Recently, The Union Government came up with Draft of National Water Framework Bill, 2016 aimed to develop and manage river basins in an integrated manner to provide equitable share of water. The draft also proposes to establish river basin authority for each inter-state basin to ensure optimum and sustainable development of rivers and valleys. The Bill is yet to get a nod from the union cabinet, after which it will be introduced in the parliament for further approval.
Before, going into the details of bill, it is important to understand the position of water w.r.t India’s Constitution.
Water is State Subject
The primary entry in the Constitution relating to water is Entry 17 in the State List, but it is explicitly made subject to the provisions of Entry 56 in the Union List, which enables the Union to deal with inter-State rivers if Parliament legislates for the purpose. What does this mean?
This means that if Parliament considers it “in the public interest” that the “regulation and development” of an inter-State river, say the Ganga, should be “under the control of the Union”, it can enact a law to that effect, and that law will give the Union legislative (and therefore executive) powers over that river. That enabling provision has not been used by Parliament yet. No law has been passed bringing any river under the control of the Union.
Under Entry 56, Parliament did enact the River Boards Act 1956 providing for the establishment of River Boards for inter-State rivers, but no such board has been established under the Act. The reasons are political, i.e., strong resistance by State governments to any enhancement of the role of the Central government.
Hence, this bill if passed normally would not be binding on State Governments. It will serve as a model bill for the states, giving them a framework to come out with local laws to use and conserve water.
The Provisions of Water Framework Bill:
- Considers the provision of Right to Water for life and says that every person has a right to sufficient quantity of safe water for life within easy reach of the household.
- The appropriate government shall strive towards rejuvenating river systems with community participation, ensuring:
- (a) ‘AviralDhara’- continuous flow in time and space including maintenance of connectivity of flow in each river system;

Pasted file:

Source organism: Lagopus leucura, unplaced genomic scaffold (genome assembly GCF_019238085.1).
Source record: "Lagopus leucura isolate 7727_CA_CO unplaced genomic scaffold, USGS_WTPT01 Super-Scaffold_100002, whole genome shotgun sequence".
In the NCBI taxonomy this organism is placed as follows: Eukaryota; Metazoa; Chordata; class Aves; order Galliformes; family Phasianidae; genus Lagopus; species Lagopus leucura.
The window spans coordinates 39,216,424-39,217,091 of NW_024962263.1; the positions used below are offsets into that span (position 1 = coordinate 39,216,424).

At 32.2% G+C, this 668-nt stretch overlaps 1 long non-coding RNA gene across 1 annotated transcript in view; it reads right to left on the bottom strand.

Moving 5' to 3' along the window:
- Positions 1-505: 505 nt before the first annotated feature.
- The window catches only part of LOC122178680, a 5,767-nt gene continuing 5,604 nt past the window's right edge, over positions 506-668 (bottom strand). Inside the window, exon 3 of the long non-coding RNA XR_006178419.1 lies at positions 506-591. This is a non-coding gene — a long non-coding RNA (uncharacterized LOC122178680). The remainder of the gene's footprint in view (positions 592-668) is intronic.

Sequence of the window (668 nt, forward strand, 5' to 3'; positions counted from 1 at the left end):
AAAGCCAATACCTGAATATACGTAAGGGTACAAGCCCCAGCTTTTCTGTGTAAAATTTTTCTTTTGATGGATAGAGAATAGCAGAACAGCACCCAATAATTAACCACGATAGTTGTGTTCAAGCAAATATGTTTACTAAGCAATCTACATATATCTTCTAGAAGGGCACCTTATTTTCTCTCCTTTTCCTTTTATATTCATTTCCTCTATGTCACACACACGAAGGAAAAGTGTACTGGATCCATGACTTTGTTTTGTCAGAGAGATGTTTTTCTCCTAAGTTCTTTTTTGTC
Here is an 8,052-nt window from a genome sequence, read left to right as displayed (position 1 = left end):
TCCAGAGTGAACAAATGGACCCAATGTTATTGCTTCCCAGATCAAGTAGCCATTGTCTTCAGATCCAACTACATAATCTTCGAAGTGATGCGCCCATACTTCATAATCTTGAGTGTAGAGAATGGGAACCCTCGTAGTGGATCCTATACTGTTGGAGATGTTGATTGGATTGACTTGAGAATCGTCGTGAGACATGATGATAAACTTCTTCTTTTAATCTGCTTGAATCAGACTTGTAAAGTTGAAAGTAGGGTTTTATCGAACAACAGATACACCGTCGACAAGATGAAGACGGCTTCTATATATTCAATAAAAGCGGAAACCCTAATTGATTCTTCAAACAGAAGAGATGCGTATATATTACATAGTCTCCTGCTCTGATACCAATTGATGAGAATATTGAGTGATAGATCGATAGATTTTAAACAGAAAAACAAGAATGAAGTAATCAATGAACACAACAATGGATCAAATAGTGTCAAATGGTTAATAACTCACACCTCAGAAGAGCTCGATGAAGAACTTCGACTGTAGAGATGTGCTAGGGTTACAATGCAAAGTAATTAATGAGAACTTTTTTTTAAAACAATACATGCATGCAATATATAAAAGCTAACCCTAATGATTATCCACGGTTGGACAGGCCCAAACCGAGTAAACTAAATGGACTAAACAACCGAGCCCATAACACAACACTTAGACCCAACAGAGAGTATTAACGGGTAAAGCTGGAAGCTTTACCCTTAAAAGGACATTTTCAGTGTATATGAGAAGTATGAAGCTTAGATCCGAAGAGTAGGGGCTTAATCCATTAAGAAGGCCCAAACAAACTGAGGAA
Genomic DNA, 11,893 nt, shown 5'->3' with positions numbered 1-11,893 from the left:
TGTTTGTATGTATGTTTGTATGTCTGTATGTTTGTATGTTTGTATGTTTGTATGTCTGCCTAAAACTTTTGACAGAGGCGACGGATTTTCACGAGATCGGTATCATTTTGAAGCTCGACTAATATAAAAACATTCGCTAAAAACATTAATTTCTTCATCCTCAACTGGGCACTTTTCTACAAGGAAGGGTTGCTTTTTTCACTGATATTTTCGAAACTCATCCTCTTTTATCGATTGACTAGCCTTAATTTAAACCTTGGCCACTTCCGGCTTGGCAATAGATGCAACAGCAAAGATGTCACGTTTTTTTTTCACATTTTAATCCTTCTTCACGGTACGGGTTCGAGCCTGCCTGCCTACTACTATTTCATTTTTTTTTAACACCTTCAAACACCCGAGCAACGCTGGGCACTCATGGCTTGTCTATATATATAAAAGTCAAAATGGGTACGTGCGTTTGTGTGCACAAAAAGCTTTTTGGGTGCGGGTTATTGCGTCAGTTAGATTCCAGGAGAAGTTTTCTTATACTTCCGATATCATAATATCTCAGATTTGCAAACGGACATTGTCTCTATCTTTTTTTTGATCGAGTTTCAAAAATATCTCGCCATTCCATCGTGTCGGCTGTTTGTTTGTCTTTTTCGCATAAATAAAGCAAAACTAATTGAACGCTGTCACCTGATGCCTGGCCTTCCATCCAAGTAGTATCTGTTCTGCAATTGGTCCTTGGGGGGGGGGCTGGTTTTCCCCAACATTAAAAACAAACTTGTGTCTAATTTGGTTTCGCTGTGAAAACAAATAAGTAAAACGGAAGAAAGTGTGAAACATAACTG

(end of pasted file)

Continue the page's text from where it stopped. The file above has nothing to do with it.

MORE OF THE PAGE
- (b) ‘Nirmal Dhara’- unpolluted flow so that the quality of river waters is not adversely affected by human activities; and
- (c) ‘Swachh Kinara’ – clean and aesthetic river banks.
- Considers Water as common heritage of the people of India, held in public trust. Hence, States must recognize the principle that the rivers are public trustees and not owned by the basin-States.
- Establishing River Basin Authority (RBA) for each inter-State basin to ensure optimum and sustainable development of rivers and valleys.
- All basin states have equitable rights over the use of river water provided such use does not violate the right to water for life of any person in the river basin. All the basin States are equal in rights and status, and there is no hierarchy of rights among them. The upper basin state shall adopt a cautious and minimalist approach to major interventions in inter-state rivers; provide advance information to the 25 lower basin states about plans for intervention; consult them at all stages on possible impacts; and take care to avoid significant harm or injury to them.
- Managing water at river basin-level and right measurement of State’s contribution to river system to in order to resolve conflicts.
- Establishing institutional arrangements to deal with inter-state water disputes in order to “obviate” disputes through negotiations, mediation or conciliation.
- Proposes other mechanisms such as National water quality and footprint standards, Integrated river basin development and management plan and Graded pricing system.
Given the ubiquitous interstate water disputes, should water be moved from state list subject to concurrent list?